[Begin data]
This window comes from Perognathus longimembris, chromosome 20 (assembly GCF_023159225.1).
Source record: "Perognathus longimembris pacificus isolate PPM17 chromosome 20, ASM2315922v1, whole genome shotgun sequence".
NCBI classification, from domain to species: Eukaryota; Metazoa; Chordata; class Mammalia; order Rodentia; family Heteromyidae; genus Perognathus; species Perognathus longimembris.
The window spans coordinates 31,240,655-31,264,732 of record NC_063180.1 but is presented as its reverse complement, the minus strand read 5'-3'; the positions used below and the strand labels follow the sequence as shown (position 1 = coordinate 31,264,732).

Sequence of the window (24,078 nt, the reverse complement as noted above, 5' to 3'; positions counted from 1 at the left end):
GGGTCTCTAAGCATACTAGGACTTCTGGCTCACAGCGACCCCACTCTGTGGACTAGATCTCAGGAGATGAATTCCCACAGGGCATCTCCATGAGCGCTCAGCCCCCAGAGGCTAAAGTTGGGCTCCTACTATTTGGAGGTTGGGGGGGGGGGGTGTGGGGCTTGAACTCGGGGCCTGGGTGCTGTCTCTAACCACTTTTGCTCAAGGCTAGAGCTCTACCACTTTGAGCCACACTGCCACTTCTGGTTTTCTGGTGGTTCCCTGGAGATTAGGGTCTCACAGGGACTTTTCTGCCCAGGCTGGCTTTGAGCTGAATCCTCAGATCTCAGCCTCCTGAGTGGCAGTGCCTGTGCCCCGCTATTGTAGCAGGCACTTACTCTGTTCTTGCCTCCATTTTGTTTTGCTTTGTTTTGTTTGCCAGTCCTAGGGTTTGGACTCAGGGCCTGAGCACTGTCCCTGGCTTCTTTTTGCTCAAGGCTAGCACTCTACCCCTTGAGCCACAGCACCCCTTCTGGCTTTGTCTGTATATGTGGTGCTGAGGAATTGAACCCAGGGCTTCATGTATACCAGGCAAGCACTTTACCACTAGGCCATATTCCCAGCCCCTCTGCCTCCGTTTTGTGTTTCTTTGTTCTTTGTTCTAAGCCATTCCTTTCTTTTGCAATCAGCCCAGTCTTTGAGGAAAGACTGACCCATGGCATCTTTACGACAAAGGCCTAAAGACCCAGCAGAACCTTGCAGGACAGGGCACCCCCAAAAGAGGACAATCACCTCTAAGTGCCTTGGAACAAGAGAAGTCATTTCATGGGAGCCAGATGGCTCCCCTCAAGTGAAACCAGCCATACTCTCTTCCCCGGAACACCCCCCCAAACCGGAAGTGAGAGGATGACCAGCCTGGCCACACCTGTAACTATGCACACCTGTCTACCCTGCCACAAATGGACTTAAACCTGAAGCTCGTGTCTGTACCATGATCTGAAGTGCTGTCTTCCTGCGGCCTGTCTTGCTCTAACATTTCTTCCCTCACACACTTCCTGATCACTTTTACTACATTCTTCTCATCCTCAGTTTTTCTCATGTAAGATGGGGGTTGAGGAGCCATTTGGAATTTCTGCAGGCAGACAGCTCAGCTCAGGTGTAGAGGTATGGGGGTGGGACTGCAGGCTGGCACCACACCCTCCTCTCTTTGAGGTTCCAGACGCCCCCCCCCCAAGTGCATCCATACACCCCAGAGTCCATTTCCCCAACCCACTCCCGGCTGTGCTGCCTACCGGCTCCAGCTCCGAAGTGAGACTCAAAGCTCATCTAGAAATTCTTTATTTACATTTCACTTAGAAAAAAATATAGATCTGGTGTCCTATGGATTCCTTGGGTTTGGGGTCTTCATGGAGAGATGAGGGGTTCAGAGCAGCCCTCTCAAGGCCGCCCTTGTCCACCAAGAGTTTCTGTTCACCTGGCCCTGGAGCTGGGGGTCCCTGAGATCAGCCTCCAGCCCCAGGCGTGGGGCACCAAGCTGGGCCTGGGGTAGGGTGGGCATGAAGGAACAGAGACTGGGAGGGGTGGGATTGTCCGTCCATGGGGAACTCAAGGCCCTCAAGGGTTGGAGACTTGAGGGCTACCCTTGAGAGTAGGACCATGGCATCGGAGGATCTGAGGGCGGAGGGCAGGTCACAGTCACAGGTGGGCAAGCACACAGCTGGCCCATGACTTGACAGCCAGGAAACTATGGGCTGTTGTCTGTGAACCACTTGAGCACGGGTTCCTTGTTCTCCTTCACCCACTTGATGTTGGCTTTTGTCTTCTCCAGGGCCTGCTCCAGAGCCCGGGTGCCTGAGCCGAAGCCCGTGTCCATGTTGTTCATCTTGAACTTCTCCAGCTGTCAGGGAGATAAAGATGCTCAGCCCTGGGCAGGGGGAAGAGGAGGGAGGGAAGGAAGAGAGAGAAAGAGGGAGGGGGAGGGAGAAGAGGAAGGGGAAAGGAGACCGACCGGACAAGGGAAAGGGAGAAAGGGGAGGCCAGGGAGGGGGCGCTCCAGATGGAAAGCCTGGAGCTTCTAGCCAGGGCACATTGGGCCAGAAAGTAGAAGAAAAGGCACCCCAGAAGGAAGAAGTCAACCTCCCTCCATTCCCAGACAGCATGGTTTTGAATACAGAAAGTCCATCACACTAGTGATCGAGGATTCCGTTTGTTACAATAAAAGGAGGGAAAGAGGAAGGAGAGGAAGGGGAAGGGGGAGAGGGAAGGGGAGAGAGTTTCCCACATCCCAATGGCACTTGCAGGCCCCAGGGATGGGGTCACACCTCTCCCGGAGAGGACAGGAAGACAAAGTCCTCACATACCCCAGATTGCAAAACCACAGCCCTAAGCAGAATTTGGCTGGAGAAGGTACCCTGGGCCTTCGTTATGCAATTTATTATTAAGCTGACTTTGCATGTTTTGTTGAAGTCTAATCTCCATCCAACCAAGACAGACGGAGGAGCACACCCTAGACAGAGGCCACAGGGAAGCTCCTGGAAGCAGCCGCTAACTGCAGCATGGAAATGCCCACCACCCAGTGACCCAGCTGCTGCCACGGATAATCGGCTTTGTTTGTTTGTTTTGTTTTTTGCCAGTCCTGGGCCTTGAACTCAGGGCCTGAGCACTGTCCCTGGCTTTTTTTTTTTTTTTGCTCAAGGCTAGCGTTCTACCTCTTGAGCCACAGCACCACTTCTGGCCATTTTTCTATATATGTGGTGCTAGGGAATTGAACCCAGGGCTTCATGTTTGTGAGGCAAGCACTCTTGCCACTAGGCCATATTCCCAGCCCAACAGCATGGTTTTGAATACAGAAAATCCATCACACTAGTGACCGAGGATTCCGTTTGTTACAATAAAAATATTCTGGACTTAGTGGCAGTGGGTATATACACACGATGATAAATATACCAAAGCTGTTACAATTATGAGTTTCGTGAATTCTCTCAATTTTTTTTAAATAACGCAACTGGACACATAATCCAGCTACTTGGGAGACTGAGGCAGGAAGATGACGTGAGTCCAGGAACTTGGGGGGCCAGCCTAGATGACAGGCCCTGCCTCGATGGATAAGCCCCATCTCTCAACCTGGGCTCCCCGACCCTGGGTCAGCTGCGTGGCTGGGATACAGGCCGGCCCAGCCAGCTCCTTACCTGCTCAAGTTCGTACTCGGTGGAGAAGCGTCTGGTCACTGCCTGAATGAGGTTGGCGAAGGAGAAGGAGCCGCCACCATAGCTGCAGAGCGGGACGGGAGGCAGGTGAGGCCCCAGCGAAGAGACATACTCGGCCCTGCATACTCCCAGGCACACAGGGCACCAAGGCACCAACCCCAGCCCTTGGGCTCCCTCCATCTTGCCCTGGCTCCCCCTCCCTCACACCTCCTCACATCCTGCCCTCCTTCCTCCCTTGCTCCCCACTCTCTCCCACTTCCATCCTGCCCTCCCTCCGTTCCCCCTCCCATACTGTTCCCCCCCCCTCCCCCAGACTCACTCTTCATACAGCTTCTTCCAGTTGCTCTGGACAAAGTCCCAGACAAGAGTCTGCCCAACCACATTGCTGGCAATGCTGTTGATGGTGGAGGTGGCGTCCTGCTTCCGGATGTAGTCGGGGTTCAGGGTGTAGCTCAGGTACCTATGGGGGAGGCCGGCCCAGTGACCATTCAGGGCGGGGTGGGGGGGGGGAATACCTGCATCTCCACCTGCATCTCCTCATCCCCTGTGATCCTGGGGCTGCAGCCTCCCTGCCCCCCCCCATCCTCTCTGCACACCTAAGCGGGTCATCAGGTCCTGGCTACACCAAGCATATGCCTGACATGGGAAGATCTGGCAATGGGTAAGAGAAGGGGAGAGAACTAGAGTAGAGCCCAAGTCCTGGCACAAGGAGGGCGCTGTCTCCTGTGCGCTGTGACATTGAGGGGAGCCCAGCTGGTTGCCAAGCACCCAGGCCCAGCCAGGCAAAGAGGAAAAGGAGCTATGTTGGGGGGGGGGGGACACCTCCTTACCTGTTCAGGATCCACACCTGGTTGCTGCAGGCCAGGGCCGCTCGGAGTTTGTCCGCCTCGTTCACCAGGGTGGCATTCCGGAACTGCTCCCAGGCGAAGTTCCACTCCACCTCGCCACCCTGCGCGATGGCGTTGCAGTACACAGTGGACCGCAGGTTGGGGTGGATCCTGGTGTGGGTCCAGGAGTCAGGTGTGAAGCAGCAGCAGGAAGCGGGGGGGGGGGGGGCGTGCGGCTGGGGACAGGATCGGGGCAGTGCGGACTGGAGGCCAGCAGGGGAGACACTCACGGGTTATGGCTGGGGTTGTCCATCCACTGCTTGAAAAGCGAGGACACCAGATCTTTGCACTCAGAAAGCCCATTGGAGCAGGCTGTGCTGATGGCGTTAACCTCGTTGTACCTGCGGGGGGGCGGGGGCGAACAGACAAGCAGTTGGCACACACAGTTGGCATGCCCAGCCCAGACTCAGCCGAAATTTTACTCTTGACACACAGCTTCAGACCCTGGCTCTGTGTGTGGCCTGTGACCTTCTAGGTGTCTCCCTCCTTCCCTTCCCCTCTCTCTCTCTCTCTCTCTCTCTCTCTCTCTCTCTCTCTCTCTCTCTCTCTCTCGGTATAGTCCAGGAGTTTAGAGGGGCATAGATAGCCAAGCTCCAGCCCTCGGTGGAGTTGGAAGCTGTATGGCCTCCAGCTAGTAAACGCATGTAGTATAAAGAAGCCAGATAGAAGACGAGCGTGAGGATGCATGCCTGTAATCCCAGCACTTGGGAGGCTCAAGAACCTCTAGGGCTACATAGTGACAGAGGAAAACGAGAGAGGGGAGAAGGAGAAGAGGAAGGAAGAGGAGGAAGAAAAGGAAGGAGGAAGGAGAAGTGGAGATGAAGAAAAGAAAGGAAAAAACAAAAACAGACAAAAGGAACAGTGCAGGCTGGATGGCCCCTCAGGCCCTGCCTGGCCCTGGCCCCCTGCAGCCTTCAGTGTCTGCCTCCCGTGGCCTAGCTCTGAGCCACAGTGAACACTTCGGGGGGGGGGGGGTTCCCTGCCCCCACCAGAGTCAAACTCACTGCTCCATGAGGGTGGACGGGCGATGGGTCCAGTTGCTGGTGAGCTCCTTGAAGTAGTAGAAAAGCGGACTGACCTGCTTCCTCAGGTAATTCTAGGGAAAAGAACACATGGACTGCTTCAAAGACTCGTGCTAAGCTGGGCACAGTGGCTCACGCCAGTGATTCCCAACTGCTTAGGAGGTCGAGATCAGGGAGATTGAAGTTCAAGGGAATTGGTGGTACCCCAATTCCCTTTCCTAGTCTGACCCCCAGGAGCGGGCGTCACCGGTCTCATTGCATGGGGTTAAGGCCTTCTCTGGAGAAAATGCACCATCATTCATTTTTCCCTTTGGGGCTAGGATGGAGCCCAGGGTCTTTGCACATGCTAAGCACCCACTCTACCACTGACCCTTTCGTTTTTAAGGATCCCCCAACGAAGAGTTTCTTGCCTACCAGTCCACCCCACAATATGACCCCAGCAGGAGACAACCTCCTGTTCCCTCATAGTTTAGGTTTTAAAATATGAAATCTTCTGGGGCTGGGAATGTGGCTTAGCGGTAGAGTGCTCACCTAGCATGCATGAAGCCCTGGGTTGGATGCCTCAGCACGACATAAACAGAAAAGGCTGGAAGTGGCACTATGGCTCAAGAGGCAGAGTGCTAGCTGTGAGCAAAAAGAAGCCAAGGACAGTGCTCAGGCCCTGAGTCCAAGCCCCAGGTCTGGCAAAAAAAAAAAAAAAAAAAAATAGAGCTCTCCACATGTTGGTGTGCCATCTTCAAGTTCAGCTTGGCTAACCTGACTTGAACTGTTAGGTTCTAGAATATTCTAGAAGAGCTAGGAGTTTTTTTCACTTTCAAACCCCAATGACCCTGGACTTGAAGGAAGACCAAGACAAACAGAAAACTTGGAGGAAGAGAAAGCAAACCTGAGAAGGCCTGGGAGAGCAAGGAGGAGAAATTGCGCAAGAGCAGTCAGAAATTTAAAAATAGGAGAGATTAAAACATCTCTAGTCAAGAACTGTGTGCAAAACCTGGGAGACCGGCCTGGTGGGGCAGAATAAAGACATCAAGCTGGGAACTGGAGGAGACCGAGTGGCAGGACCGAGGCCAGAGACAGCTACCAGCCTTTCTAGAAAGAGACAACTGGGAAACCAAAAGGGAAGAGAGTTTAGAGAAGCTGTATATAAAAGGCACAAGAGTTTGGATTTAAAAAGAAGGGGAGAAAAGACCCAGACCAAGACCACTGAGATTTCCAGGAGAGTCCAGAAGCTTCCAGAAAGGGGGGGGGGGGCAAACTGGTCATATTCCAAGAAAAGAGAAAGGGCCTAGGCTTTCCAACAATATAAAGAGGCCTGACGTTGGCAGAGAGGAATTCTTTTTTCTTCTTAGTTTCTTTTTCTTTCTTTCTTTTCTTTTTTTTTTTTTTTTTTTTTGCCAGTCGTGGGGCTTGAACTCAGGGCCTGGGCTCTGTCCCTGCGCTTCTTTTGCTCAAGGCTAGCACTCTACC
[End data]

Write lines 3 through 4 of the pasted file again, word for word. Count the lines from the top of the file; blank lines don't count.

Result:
NCBI classification, from domain to species: Eukaryota; Metazoa; Chordata; class Mammalia; order Rodentia; family Heteromyidae; genus Perognathus; species Perognathus longimembris.
The window spans coordinates 31,240,655-31,264,732 of record NC_063180.1 but is presented as its reverse complement, the minus strand read 5'-3'; the positions used below and the strand labels follow the sequence as shown (position 1 = coordinate 31,264,732).